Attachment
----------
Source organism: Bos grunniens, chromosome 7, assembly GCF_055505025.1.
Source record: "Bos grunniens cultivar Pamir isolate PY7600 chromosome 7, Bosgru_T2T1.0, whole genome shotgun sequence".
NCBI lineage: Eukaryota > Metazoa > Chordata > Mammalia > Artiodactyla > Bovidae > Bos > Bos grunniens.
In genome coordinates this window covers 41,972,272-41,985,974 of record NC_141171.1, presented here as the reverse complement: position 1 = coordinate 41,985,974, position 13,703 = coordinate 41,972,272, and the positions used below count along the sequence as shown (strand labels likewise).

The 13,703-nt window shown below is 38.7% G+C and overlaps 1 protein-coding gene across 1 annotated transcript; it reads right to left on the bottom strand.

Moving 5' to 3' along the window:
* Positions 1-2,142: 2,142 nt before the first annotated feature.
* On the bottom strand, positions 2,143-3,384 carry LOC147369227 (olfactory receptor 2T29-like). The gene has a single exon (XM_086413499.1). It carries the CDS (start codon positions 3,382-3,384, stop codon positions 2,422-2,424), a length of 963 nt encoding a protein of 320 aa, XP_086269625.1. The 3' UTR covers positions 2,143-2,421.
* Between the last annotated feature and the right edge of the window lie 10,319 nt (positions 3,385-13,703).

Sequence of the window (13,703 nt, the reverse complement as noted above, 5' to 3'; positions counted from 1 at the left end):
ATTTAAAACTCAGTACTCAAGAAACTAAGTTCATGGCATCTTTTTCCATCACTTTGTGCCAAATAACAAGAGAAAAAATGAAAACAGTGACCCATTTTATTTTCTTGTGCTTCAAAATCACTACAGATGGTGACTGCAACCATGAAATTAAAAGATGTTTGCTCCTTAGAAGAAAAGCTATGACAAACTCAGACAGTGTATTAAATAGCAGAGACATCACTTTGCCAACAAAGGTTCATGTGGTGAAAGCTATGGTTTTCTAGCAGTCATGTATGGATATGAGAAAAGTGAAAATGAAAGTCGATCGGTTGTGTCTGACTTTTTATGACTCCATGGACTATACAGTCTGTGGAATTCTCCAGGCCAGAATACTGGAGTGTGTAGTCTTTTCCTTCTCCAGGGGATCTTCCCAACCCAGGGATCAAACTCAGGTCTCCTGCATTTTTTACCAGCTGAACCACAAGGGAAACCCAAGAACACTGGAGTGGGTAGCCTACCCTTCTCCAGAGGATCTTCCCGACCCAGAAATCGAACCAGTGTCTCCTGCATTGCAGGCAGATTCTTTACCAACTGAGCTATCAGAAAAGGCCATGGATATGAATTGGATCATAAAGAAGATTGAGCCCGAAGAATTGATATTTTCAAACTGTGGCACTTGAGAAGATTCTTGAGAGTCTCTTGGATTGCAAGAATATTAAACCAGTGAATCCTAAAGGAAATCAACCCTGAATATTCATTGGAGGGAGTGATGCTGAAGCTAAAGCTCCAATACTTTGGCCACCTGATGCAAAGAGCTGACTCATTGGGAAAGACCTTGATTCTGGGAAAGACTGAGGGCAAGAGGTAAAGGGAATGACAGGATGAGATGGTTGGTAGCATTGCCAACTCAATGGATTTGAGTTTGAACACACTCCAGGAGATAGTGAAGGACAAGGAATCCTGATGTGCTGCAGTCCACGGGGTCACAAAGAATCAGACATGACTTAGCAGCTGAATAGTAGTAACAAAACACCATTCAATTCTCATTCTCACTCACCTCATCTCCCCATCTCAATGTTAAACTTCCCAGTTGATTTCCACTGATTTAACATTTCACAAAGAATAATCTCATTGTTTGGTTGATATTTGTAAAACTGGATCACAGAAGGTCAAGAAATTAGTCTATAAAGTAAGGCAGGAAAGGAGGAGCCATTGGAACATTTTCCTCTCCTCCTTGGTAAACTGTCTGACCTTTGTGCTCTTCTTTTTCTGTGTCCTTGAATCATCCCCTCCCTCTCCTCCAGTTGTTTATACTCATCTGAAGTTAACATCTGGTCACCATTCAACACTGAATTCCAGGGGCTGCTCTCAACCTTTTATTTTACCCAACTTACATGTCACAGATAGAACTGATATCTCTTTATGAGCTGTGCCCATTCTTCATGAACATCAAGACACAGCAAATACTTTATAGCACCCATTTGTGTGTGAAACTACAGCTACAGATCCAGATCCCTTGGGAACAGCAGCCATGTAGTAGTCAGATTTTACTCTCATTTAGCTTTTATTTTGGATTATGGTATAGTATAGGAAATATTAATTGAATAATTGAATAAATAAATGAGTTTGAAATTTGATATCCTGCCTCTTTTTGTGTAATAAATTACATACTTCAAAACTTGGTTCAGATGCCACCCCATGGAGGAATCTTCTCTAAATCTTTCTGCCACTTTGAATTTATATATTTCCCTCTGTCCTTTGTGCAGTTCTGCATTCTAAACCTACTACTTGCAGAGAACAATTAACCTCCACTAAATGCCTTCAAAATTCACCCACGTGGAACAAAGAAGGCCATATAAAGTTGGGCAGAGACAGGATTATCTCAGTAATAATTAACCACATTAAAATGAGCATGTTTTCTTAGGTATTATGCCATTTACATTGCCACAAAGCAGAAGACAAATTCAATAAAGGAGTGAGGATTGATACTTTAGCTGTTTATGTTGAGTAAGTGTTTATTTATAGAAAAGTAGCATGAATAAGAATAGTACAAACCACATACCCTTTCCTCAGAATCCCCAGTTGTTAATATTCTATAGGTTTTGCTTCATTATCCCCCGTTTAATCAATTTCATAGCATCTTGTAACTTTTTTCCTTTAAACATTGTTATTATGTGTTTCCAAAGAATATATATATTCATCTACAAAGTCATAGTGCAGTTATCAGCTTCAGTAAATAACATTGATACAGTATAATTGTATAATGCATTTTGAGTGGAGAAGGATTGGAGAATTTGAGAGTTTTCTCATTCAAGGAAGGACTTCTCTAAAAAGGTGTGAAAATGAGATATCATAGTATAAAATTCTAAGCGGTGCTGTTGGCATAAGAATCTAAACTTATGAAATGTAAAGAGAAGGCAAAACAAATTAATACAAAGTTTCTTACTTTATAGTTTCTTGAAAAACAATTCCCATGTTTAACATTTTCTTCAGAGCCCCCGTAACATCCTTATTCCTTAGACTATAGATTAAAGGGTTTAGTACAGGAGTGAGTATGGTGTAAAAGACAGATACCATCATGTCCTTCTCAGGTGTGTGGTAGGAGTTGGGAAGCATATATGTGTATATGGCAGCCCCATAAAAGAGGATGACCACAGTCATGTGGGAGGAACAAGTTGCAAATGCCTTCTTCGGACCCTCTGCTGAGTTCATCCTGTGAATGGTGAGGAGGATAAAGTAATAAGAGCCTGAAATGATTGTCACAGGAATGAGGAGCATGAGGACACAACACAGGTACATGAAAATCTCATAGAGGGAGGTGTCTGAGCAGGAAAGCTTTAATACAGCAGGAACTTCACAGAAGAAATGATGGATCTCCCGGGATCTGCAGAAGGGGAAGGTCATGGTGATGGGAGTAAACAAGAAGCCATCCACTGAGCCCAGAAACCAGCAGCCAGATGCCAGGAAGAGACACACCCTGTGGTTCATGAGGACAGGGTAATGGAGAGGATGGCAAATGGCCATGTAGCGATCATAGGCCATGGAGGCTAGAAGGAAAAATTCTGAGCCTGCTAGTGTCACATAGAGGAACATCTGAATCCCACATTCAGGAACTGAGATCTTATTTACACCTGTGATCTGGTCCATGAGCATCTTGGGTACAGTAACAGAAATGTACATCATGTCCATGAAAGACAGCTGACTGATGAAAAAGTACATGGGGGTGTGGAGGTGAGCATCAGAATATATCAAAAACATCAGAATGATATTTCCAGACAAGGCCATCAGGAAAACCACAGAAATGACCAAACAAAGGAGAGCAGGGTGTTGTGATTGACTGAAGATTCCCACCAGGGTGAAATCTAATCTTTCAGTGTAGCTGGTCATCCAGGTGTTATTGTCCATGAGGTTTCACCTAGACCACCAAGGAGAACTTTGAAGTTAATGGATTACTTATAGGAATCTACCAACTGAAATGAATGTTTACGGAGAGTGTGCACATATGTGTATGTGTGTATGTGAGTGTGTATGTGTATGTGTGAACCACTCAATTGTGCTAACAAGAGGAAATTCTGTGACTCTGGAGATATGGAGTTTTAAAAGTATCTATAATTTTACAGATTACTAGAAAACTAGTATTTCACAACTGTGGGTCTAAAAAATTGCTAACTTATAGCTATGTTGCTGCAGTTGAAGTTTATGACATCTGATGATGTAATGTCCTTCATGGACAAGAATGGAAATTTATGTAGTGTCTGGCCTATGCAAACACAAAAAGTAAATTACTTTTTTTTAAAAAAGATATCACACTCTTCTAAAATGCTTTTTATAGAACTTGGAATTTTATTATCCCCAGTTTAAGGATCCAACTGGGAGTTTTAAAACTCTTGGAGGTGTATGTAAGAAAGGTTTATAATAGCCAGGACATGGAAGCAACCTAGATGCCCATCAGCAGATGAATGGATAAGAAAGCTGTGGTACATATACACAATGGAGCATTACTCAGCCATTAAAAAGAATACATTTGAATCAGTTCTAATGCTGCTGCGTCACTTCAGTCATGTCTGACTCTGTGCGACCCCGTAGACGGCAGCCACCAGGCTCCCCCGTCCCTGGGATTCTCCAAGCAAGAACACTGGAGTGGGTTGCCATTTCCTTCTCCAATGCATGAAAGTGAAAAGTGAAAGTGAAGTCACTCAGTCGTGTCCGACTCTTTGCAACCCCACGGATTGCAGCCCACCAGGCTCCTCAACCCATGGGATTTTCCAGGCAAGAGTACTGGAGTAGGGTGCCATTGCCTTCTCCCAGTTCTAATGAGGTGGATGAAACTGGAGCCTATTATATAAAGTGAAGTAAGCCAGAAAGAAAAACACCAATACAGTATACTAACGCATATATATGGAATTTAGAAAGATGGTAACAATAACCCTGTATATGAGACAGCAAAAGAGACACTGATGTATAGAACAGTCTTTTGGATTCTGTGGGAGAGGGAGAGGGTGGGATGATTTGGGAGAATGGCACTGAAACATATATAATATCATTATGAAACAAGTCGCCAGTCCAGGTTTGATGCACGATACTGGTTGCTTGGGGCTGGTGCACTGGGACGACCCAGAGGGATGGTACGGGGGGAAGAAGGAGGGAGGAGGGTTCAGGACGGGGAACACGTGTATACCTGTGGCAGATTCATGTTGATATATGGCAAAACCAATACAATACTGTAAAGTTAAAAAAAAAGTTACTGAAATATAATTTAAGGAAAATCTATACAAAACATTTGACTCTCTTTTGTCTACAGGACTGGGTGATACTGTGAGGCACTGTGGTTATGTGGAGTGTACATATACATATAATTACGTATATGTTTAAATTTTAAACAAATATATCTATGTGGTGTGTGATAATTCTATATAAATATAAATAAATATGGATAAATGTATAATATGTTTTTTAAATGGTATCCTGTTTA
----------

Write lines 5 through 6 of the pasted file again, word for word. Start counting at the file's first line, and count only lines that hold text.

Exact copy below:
The 13,703-nt window shown below is 38.7% G+C and overlaps 1 protein-coding gene across 1 annotated transcript; it reads right to left on the bottom strand.

Moving 5' to 3' along the window: